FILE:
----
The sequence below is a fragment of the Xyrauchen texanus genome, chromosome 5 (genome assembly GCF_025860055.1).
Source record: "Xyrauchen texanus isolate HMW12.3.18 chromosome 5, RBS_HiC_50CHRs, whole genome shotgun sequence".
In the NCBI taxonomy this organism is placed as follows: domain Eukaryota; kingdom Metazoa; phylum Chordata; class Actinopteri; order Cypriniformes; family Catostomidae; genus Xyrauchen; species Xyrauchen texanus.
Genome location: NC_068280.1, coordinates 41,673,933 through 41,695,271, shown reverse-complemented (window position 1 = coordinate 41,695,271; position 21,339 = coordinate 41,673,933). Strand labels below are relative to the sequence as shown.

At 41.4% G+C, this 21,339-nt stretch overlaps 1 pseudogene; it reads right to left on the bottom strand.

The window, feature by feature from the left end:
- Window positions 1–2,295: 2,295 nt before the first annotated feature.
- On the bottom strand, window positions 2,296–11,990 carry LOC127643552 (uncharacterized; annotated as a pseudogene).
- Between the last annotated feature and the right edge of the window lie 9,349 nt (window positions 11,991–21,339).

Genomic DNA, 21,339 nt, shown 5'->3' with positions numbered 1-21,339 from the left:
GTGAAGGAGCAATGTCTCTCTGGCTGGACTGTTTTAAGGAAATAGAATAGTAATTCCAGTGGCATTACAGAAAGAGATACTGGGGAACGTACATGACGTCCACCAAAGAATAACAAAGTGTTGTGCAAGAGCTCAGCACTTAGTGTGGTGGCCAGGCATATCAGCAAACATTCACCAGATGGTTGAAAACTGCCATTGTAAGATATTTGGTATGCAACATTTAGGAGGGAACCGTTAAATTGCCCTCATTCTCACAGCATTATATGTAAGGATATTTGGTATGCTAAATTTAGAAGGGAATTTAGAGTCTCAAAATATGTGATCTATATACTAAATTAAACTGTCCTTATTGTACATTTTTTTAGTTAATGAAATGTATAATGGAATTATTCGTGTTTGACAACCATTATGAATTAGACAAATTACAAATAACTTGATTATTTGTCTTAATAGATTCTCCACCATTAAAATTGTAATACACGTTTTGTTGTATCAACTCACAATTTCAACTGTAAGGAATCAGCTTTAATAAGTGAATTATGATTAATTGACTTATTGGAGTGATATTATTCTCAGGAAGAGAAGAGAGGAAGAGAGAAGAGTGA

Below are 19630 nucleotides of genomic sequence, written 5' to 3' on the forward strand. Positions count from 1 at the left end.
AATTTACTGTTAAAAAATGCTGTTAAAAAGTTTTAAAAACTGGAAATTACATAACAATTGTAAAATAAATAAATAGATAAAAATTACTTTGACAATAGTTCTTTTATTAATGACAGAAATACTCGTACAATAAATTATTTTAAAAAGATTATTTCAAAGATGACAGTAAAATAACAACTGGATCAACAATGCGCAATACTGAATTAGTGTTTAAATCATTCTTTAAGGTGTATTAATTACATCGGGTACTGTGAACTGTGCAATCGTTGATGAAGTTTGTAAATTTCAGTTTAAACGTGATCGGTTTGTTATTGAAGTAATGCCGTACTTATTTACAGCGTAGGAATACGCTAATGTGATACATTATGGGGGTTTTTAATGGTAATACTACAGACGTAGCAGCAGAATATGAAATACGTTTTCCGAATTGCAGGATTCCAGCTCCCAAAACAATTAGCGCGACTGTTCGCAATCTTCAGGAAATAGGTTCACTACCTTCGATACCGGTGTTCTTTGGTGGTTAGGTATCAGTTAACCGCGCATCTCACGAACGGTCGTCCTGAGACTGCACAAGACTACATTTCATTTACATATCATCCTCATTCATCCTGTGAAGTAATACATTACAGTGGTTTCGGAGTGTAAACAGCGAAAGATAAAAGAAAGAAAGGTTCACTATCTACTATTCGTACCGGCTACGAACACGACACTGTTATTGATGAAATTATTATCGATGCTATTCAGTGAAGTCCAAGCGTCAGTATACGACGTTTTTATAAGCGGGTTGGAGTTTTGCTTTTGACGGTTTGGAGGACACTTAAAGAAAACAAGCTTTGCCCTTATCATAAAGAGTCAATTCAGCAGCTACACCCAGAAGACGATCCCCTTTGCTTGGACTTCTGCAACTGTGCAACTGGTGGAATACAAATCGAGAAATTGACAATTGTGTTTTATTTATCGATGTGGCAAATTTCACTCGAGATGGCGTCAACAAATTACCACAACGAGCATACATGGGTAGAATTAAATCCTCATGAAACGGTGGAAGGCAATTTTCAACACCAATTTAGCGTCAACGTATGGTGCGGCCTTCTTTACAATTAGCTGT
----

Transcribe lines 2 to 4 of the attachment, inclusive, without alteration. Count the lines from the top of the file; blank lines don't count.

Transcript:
Source record: "Xyrauchen texanus isolate HMW12.3.18 chromosome 5, RBS_HiC_50CHRs, whole genome shotgun sequence".
In the NCBI taxonomy this organism is placed as follows: domain Eukaryota; kingdom Metazoa; phylum Chordata; class Actinopteri; order Cypriniformes; family Catostomidae; genus Xyrauchen; species Xyrauchen texanus.
Genome location: NC_068280.1, coordinates 41,673,933 through 41,695,271, shown reverse-complemented (window position 1 = coordinate 41,695,271; position 21,339 = coordinate 41,673,933). Strand labels below are relative to the sequence as shown.